“Dr. Rudine Sims Bishop talks about the importance of kids having both mirrors and windows in their fiction. (editor’s note: Bishop is referring to kids having the chance to read books that reflect them and their lives and books that give them portals onto different kinds of lives.) I think especially in our culture kids get a lot of books by white writers, no matter their color, so they can’t even imagine themselves as an Asian girl, a black girl, someone who is indigenous [and] being able to have a narrative. It’s hard to have a writer believe, ‘Yeah, I have license to tell a story without getting in trouble.’ To see parts of her narrative in cultures as close to hers as possible is helpful.”
“As a kid, you have a right to be in the world fully and you have a right to see representations of yourself wherever you go. And if you don’t, write your way out. (editor’s note: like Alexander Hamilton.) Figure out why that is so, and rather than fixating on the dilemma of it, challenge it. Write the challenge, and that’s where your writing’s going to break through and create something new.”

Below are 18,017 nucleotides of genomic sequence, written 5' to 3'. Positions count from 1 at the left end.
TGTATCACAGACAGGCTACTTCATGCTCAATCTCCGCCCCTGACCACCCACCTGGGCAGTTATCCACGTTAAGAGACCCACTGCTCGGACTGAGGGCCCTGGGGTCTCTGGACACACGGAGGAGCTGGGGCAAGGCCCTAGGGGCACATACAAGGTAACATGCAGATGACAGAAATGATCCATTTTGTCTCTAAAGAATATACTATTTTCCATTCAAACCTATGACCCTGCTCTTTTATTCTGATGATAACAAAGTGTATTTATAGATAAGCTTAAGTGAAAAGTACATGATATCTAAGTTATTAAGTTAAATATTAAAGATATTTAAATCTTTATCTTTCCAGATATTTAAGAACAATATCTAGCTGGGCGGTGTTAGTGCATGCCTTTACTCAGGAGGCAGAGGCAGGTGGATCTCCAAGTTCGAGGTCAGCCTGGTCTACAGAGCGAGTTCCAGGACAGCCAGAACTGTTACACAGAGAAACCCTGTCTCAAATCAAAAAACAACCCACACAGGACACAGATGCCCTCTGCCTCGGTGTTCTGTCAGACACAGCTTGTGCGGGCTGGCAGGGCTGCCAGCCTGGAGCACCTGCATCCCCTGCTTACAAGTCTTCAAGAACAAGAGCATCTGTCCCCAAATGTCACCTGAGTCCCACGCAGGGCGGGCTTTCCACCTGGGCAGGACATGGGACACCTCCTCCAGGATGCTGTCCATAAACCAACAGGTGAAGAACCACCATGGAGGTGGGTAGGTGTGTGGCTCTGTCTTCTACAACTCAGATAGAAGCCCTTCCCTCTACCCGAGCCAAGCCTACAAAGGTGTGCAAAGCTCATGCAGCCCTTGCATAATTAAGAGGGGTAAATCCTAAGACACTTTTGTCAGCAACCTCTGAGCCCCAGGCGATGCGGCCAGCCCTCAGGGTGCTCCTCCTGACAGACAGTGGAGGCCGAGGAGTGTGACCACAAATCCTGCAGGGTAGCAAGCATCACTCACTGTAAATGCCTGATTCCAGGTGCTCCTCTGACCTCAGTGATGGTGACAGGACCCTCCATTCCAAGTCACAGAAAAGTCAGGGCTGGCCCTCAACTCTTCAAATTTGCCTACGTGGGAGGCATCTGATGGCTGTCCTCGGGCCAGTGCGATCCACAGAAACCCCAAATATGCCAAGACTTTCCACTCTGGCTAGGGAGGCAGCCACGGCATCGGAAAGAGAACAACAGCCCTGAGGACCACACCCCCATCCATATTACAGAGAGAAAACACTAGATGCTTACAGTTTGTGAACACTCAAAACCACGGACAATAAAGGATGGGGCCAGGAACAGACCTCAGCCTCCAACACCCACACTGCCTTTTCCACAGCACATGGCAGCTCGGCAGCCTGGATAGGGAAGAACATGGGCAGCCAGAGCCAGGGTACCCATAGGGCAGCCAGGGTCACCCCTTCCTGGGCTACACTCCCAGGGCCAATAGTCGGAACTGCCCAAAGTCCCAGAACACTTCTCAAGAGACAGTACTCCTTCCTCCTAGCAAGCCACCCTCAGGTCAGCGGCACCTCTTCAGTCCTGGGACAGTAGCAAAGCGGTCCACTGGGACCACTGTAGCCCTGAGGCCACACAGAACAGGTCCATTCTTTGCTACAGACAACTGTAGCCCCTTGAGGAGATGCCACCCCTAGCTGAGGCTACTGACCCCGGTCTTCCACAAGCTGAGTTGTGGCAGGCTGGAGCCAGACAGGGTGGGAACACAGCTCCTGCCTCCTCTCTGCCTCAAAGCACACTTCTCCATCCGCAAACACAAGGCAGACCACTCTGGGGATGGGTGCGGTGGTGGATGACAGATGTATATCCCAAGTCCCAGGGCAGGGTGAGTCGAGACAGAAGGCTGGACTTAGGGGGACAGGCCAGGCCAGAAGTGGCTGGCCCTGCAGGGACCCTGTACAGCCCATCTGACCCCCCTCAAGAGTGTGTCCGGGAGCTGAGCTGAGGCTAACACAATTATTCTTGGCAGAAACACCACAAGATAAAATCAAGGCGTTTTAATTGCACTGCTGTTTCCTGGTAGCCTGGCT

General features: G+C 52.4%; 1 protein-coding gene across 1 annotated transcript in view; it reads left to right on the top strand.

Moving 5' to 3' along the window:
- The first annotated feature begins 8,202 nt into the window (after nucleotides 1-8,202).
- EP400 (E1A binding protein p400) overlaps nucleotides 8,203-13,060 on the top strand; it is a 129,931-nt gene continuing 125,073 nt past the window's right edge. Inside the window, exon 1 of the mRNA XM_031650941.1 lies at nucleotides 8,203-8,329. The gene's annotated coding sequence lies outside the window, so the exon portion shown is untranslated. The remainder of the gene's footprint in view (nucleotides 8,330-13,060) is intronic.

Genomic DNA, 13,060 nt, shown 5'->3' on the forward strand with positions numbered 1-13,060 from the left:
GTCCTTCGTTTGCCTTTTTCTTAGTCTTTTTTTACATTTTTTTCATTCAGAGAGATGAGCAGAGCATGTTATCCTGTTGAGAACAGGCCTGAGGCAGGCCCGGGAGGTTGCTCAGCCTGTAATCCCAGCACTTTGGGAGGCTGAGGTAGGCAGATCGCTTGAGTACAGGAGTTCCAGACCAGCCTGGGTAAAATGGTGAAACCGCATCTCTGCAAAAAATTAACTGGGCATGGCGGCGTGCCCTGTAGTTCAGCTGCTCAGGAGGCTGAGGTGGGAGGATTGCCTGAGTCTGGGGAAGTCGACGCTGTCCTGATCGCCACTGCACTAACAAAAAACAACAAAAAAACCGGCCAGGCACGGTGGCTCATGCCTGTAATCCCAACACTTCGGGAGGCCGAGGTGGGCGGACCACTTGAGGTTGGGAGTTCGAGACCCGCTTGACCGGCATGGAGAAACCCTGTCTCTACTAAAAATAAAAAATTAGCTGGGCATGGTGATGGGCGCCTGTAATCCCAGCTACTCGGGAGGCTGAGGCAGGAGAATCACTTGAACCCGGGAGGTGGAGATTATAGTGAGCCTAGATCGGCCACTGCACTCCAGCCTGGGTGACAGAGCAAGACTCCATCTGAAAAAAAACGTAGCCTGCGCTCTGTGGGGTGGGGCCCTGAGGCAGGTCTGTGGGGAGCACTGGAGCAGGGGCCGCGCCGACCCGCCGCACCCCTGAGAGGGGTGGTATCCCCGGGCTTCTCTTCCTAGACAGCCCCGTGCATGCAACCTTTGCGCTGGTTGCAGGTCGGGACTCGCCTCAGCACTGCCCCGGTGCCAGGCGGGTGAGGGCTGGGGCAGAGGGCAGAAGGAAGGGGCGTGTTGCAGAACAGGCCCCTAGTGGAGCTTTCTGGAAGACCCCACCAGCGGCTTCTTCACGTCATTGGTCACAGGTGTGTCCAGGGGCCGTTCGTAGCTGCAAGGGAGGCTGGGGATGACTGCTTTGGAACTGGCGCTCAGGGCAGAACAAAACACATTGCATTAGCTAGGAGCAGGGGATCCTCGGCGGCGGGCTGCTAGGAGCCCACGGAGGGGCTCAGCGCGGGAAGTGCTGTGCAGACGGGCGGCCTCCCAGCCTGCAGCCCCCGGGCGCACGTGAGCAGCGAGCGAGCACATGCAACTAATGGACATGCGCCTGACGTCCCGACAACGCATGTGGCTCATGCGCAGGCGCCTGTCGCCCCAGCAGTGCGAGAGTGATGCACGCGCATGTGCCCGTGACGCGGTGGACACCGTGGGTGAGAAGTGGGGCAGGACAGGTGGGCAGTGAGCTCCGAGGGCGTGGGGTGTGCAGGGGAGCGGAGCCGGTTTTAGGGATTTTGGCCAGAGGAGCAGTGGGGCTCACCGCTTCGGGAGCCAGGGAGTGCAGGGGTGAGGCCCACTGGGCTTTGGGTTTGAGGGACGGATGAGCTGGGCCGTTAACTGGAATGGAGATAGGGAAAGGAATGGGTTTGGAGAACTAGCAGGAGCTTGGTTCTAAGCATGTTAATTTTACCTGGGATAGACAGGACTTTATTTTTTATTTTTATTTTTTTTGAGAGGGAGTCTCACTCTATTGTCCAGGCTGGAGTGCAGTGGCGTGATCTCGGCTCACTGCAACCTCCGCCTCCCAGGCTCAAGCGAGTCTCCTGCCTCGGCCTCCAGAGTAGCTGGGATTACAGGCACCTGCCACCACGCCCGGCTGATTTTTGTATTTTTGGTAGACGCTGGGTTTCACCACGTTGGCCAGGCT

“Writing is a lot of work. When I look at Brown Girl Dreaming, I rewrote that book 33 times. When I look at Another Brooklyn, I rewrote that about 16 times. I think people like the idea of being writers; I don’t think they like being re-writers.
But what if you don’t like to re-write?
“You’re not going to like everything. There are some things that are going to be painful and you don’t want to do them, but the end result is going to be something that is better. I love re-writing now, but I’m old. I love it because I know when I finish re-writing, it’s going to be better than it was when I first wrote it.”